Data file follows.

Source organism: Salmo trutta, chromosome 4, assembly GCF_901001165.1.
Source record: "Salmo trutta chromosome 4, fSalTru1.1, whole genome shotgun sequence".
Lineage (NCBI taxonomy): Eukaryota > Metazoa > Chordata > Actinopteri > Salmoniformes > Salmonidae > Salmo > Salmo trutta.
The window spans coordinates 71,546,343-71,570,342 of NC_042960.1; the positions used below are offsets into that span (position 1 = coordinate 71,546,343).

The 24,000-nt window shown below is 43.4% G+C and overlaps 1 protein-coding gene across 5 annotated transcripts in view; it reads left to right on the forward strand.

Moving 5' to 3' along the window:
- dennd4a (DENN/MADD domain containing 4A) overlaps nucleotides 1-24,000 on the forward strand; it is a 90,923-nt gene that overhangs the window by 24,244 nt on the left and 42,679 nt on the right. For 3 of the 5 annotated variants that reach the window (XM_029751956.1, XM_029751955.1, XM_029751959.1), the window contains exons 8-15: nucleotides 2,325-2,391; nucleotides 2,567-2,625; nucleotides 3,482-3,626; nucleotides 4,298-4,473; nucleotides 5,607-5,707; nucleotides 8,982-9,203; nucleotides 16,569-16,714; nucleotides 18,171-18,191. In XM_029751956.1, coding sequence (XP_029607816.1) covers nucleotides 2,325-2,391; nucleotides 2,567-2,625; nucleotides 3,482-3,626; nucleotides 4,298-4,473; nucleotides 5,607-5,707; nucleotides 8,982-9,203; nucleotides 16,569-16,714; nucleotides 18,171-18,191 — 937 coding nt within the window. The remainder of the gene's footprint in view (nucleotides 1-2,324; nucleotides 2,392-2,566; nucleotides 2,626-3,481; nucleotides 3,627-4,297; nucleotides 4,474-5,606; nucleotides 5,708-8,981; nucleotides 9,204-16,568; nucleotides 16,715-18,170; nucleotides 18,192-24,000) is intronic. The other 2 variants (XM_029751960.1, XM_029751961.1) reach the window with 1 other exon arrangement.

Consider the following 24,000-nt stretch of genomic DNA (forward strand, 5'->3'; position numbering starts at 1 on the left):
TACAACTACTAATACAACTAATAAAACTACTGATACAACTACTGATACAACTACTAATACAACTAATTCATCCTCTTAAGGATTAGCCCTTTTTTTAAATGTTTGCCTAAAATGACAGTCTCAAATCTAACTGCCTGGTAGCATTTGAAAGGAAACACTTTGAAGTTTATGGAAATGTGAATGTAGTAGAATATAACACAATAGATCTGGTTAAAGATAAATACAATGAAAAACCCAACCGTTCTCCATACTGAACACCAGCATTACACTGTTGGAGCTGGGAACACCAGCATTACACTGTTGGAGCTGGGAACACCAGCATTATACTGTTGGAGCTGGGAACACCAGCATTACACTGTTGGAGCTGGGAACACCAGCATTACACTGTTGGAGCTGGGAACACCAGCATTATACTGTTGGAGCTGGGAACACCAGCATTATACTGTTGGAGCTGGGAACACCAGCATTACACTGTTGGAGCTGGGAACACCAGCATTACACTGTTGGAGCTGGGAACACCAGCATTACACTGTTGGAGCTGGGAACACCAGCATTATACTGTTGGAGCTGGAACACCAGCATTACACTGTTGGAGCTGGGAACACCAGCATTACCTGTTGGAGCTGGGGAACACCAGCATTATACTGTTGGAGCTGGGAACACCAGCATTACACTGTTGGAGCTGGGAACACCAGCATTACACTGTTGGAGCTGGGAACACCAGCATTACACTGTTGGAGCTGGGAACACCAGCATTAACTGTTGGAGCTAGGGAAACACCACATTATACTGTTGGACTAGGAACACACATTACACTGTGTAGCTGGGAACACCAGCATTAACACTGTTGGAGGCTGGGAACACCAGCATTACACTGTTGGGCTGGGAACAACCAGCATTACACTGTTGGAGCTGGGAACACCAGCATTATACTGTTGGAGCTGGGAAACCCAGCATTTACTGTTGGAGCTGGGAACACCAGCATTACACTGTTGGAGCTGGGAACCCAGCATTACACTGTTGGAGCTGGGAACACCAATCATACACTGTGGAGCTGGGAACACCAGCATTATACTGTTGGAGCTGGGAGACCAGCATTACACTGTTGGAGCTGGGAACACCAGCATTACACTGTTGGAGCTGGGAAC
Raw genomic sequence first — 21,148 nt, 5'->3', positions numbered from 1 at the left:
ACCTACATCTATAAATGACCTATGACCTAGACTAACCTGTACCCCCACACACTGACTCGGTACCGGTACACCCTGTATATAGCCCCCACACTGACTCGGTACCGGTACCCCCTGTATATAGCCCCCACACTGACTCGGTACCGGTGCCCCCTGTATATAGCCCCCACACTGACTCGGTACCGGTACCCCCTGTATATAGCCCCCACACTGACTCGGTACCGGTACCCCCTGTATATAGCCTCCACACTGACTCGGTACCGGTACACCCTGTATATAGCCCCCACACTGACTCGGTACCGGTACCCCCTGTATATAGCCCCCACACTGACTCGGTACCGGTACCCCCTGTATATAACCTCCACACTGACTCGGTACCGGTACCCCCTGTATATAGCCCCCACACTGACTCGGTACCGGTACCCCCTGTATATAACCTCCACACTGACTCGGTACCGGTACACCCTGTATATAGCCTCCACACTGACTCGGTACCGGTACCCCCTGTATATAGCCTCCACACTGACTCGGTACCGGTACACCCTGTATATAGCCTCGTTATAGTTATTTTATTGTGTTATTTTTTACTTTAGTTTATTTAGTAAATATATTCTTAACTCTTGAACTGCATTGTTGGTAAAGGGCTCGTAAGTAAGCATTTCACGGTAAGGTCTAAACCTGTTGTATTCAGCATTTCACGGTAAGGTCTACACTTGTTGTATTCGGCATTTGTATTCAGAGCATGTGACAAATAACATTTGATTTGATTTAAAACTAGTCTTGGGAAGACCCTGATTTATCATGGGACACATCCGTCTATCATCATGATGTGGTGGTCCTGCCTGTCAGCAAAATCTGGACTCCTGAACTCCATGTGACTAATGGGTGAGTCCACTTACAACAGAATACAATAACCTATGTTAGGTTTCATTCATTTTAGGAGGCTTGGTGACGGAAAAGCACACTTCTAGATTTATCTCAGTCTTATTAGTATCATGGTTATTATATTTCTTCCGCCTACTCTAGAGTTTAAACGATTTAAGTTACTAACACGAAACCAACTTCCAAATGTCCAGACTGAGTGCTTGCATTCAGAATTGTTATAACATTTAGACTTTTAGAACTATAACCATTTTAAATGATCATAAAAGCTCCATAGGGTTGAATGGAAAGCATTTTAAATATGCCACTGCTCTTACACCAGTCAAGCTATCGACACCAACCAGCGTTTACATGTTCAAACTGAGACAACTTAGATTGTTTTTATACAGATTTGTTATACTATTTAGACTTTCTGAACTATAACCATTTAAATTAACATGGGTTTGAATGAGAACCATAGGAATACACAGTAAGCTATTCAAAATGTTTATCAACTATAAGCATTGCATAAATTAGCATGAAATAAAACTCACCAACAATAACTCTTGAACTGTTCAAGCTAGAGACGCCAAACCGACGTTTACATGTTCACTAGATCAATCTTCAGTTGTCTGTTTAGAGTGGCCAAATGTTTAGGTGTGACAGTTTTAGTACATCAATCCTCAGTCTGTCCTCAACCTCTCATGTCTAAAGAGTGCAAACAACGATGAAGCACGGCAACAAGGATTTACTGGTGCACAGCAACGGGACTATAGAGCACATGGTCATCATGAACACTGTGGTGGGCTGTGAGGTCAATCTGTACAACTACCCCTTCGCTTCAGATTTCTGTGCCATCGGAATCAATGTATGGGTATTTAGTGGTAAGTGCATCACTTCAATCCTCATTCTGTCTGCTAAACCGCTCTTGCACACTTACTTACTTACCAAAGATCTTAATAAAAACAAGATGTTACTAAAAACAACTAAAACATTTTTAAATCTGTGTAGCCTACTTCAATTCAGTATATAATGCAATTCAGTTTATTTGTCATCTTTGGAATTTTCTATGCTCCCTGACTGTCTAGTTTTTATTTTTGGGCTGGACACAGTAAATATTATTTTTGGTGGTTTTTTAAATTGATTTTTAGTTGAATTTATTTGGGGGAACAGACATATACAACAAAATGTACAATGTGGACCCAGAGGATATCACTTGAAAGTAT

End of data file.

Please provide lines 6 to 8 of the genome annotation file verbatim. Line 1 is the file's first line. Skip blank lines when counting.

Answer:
Moving 5' to 3' along the window:
- dennd4a (DENN/MADD domain containing 4A) overlaps nucleotides 1-24,000 on the forward strand; it is a 90,923-nt gene that overhangs the window by 24,244 nt on the left and 42,679 nt on the right. For 3 of the 5 annotated variants that reach the window (XM_029751956.1, XM_029751955.1, XM_029751959.1), the window contains exons 8-15: nucleotides 2,325-2,391; nucleotides 2,567-2,625; nucleotides 3,482-3,626; nucleotides 4,298-4,473; nucleotides 5,607-5,707; nucleotides 8,982-9,203; nucleotides 16,569-16,714; nucleotides 18,171-18,191. In XM_029751956.1, coding sequence (XP_029607816.1) covers nucleotides 2,325-2,391; nucleotides 2,567-2,625; nucleotides 3,482-3,626; nucleotides 4,298-4,473; nucleotides 5,607-5,707; nucleotides 8,982-9,203; nucleotides 16,569-16,714; nucleotides 18,171-18,191 — 937 coding nt within the window. The remainder of the gene's footprint in view (nucleotides 1-2,324; nucleotides 2,392-2,566; nucleotides 2,626-3,481; nucleotides 3,627-4,297; nucleotides 4,474-5,606; nucleotides 5,708-8,981; nucleotides 9,204-16,568; nucleotides 16,715-18,170; nucleotides 18,192-24,000) is intronic. The other 2 variants (XM_029751960.1, XM_029751961.1) reach the window with 1 other exon arrangement.

Consider the following 24,000-nt stretch of genomic DNA (forward strand, 5'->3'; position numbering starts at 1 on the left):